Farm Ireland
Independent.ie

Wednesday 7 December 2016

A road map to more efficient grazing

Published 22/06/2016 | 02:30

Kieran Henry taking grass measurements
Kieran Henry taking grass measurements

Rotational paddocks to help boost grass and profits on cattle farms will be one of the key topics for discussion at Beef 2016 in Grange next month.

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With uncertainties facing the beef sector, the Teagasc event will focus on key technologies, genetics, pasture tips and herd health to dry and drive profits.

Teagasc advisor Ned Heffernan says PastureBase Ireland has identified that the creation of one new paddock on a farm will give five extra grazings on the farm for the year.

"Control is the key word with paddocks - it allows farmers to assess the supply and demand for grass and improve quality.

"They will grow more grass and the cattle will be moving off of the paddocks more swiftly," said Mr Heffernan. "It leads to better quality grass, stronger daily weight gains and less reliance on feed costs.

"The six paddock system is the minimum number of divisions that is recommended based on a grazing area and it allows a long regrowth."

He said the beef sector was playing catch-up when it comes to utilising grass but paddocks were vital for farms.

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"If you listen to the guys on the Better Farm programme they found them very useful for access and for grazing," he said.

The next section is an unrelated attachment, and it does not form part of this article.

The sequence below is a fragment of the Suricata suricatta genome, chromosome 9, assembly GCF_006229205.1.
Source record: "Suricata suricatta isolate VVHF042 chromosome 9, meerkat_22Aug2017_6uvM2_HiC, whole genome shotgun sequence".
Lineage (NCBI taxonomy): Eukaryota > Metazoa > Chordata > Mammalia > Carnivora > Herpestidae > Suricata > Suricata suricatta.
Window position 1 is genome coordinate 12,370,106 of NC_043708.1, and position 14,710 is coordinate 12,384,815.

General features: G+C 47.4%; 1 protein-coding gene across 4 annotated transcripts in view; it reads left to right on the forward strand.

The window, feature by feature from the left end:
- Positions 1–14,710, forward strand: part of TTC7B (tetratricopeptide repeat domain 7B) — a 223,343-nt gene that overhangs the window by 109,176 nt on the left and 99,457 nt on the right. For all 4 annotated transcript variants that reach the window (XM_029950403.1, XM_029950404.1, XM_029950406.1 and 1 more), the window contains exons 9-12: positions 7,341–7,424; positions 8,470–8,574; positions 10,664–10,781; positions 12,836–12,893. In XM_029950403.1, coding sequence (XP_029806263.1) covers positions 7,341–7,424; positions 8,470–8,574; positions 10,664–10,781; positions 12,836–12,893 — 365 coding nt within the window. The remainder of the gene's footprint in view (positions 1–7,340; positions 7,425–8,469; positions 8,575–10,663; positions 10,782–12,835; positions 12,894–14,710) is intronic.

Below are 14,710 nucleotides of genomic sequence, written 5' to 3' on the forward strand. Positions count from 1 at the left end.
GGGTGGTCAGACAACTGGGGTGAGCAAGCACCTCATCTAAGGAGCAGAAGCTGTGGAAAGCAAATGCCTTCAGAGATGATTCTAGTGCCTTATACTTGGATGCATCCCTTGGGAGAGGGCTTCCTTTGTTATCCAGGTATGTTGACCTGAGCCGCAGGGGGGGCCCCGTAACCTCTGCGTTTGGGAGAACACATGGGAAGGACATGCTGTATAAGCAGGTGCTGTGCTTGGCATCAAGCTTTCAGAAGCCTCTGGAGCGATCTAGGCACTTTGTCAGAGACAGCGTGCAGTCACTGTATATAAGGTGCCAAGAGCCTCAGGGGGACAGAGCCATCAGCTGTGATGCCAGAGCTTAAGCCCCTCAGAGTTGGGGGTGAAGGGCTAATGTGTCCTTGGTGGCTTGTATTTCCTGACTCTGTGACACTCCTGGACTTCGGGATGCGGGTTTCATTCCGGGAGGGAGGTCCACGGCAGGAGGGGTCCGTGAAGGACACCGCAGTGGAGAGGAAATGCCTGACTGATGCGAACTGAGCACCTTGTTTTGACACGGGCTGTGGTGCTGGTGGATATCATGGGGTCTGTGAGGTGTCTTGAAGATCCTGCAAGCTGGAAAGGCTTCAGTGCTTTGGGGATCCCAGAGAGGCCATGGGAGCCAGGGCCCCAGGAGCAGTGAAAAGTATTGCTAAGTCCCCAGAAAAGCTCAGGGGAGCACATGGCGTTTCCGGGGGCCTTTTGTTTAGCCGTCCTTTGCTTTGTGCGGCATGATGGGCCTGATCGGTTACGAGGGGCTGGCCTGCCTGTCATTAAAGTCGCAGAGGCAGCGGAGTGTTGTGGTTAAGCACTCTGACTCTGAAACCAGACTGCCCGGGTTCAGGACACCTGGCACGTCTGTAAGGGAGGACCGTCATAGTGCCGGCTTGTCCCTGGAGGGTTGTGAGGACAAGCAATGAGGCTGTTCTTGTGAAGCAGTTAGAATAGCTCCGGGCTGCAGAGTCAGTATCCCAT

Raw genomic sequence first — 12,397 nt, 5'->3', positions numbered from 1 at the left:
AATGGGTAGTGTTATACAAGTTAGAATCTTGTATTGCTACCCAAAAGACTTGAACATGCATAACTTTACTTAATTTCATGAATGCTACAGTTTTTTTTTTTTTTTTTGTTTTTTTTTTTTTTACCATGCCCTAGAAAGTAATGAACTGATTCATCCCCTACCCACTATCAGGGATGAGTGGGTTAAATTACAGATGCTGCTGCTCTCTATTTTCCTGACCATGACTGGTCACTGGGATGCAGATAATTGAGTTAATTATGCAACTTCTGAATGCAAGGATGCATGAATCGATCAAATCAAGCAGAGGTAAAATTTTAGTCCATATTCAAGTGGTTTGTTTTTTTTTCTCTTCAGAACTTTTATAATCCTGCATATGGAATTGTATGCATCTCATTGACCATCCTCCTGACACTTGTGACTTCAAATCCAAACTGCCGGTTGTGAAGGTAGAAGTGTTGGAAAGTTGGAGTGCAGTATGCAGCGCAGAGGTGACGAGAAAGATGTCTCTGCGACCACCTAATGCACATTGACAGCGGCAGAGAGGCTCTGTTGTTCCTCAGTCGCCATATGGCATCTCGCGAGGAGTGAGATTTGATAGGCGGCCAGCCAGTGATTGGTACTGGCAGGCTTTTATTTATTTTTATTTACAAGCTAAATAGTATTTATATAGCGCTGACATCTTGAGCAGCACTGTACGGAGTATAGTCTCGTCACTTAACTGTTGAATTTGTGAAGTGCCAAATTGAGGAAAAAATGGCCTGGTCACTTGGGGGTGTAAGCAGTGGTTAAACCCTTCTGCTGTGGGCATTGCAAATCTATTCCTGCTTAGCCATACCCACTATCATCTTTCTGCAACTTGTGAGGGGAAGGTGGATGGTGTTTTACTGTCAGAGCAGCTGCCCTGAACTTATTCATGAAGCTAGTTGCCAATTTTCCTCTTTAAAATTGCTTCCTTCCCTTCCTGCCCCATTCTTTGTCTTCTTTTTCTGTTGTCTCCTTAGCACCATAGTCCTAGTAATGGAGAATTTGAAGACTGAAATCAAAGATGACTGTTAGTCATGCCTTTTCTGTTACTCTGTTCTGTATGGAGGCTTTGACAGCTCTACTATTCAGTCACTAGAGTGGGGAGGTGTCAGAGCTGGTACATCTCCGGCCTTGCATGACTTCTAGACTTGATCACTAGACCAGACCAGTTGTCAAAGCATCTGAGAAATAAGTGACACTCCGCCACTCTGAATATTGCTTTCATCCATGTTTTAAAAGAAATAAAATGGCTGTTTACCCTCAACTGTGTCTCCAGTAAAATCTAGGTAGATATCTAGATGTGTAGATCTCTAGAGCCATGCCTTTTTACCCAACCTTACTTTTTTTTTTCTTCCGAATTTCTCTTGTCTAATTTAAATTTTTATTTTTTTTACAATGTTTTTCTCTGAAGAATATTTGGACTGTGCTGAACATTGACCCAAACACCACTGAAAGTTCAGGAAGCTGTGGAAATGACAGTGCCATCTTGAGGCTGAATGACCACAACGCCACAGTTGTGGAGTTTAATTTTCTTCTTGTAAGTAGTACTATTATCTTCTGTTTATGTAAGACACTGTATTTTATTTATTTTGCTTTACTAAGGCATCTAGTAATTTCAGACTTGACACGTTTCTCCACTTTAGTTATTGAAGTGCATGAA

"An extra paddock will give you more grazing days and reduce your cost."

Farmers will also be able to examine the correct layout of water troughs to get the best access at least cost for the farm.

He pointed out that roadways aren't a mainstay on many beef farms.

Mr Heffernan said there was a quality four metre roadway installed at Grange that was used to get machinery out to paddocks for taking out for silage.

He said it involved removing top soil, laying a membrane, filling it and coating it.

However, he said a narrower cheaper version could be installed to give access and allow cattle move easily between paddocks.

Mr Heffernan stressed the cost does vary from farm to farm however, a linear metre of fencing depending on materials used costs €1.50-1.80.

The construction costs for roadways can vary from €15-€30 per metre depending on the cost of material, width and depth of materials and the cost of construction.

He said a narrow track could be laid for as little as €6-€8 a metre.

He points out the width will also dictate cost as a cow track is roughly 2-2.5m, while a roadway for vehicles would be 3.5m wide. Samples of various types of roadways have been created on the Teagasc farm for the BEEF 2016 event.

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